The Honest Kitchen Grain-Free Minced Turkey in Bone Broth Gravy Wet Cat Food

  • Made with a single source of animal protein
  • Rich in moisture and fiber to support healthy digestion
  • Free from artificial flavors, colors, and preservatives
Best Limited Ingredient
9.8
Picked by 31 people today!

Koha Minimal Ingredient Chicken Stew for Cats

  • Contains numerous sources of animal-based protein
  • Rich in moisture to support hydration and digestion
  • Very limited number of main ingredients
Best Premium
9.7
Picked by 31 people today!

Stella & Chewy’s Freeze-Dried Raw Absolutely Rabbit Dinner Morsels Cat Food

  • Rabbit is usually a novel protein
  • Raw food has a good reputation among cats with IBD
  • Supplemented with probiotics
Best Canned
9.7
Picked by 25 people today!

Wellness CORE Digestive Health Chicken Pate Recipe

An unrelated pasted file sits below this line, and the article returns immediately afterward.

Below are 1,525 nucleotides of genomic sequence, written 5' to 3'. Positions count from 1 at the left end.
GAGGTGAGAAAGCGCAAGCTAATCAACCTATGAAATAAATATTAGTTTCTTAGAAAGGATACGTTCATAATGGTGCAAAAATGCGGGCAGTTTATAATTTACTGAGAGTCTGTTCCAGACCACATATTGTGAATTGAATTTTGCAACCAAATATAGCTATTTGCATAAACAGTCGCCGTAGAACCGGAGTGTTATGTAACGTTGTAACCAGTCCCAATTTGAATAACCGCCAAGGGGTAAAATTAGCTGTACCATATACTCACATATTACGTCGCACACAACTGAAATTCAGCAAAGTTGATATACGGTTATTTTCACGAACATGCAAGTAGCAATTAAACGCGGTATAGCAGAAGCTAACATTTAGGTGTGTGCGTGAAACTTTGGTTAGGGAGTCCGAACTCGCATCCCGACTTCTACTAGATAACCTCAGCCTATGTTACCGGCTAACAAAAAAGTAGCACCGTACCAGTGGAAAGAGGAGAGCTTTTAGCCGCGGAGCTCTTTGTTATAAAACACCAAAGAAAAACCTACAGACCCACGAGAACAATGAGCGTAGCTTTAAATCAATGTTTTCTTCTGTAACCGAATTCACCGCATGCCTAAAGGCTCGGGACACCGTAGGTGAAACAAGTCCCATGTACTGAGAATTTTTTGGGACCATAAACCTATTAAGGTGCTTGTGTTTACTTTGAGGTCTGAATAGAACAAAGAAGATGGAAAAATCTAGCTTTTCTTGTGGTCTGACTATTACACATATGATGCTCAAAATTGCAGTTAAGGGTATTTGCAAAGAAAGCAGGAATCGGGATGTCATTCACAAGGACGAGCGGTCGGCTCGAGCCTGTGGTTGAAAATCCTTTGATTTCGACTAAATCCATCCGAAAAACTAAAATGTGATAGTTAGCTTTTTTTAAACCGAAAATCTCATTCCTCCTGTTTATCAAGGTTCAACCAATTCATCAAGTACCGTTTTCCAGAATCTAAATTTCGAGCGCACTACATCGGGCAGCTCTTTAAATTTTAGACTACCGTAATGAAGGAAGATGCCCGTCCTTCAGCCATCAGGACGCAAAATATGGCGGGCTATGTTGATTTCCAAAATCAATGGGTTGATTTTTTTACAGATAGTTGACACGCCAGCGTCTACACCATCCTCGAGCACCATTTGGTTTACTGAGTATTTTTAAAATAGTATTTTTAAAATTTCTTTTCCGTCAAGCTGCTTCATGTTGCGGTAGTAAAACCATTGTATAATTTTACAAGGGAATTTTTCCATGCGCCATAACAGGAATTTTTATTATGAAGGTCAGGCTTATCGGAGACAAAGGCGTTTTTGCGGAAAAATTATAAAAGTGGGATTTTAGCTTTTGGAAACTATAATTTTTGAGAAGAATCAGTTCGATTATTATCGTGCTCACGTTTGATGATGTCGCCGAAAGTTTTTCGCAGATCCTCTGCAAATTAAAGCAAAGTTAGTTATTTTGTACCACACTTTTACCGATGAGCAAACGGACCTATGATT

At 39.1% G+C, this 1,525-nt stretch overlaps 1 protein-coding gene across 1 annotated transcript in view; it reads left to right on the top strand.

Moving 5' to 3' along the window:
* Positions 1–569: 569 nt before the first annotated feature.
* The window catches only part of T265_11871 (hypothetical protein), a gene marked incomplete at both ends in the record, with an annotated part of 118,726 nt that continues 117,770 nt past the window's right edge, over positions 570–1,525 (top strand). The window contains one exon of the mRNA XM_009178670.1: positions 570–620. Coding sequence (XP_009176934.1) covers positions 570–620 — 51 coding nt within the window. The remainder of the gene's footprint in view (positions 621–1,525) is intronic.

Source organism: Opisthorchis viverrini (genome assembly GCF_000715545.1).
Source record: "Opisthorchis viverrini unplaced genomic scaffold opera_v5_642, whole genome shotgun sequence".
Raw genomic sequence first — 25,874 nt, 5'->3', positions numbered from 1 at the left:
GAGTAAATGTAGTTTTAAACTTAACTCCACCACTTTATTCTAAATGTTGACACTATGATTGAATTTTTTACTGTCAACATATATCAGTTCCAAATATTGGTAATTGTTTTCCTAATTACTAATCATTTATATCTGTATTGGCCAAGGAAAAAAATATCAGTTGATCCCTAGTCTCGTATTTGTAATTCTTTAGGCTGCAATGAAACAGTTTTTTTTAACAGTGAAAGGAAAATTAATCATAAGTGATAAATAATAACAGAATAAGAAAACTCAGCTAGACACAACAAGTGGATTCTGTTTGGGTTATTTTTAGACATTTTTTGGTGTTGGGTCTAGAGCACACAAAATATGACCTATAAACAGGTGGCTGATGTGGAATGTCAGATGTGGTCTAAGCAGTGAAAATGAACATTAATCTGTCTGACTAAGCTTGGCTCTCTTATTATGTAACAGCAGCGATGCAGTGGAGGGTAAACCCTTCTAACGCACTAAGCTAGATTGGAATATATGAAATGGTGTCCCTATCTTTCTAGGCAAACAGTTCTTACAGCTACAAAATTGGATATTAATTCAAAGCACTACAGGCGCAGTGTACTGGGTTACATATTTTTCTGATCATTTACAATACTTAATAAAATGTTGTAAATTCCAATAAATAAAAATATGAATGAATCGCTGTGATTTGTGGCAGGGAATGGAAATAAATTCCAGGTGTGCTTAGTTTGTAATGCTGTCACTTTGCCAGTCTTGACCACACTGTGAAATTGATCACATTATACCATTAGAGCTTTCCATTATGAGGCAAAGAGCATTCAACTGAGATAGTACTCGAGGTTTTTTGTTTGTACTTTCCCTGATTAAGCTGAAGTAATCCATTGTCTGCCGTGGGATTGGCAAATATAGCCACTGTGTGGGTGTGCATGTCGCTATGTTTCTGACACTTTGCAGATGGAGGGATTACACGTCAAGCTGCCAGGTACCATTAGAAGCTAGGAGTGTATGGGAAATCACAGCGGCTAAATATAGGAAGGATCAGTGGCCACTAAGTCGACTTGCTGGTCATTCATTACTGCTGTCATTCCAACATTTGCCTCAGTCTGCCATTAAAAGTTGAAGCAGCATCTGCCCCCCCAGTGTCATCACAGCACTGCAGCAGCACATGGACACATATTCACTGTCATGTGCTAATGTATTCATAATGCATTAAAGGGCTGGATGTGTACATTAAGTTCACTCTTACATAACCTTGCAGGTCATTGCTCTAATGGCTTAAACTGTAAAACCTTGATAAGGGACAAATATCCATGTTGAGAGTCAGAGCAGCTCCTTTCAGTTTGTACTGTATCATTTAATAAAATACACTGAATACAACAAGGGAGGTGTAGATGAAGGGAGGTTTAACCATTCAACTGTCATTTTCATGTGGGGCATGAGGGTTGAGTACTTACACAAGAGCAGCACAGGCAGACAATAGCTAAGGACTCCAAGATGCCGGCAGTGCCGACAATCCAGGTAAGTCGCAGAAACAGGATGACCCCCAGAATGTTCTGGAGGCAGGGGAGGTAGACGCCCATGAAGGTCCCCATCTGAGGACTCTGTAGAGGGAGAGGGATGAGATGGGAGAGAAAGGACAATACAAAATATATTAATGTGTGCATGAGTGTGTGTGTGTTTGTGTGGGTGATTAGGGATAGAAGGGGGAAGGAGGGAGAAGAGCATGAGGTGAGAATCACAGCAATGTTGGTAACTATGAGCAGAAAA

• Simple recipe free from inflammatory ingredients
  • Rich in animal-based protein from poultry
  • Salmon oil provides a great source omega-3 fatty acids
Best Dry
9.6
Picked by 21 people today!

Dr. Elsey’s cleanprotein Chicken Recipe Dry Cat Food

  • Features highly-digestible animal proteins
  • Significantly lower carbohydrate content than the typical dry food
  • Contains salmon oil as a source of anti-inflammatory omega-3 fatty acids
Best Hypoallergenic
9.6
Picked by 18 people today!

Vital Essentials Chicken Dinner Patties Grain-Free Limited Ingredient Freeze-Dried Cat Food

  • Made with a single source of animal protein
  • Very straightforward, simple ingredient list minimizes exposure to potential allergens
  • Features herring oil as a source of soothing omega-3 fatty acids
Best For Diabetes And IBD
9.5
Picked by 31 people today!

Hound & Gatos Turkey & Turkey Liver Canned Cat Food

  • Made from duck, which is a less-allergenic alternative to more common protein sources
  • Free from commonly inflammatory ingredients
  • Limited ingredient list minimizes potential inflammation

Before We Talk About How Food Can Help Your Cat, Let’s Talk About The Cause Of IBD And Its Diagnosis.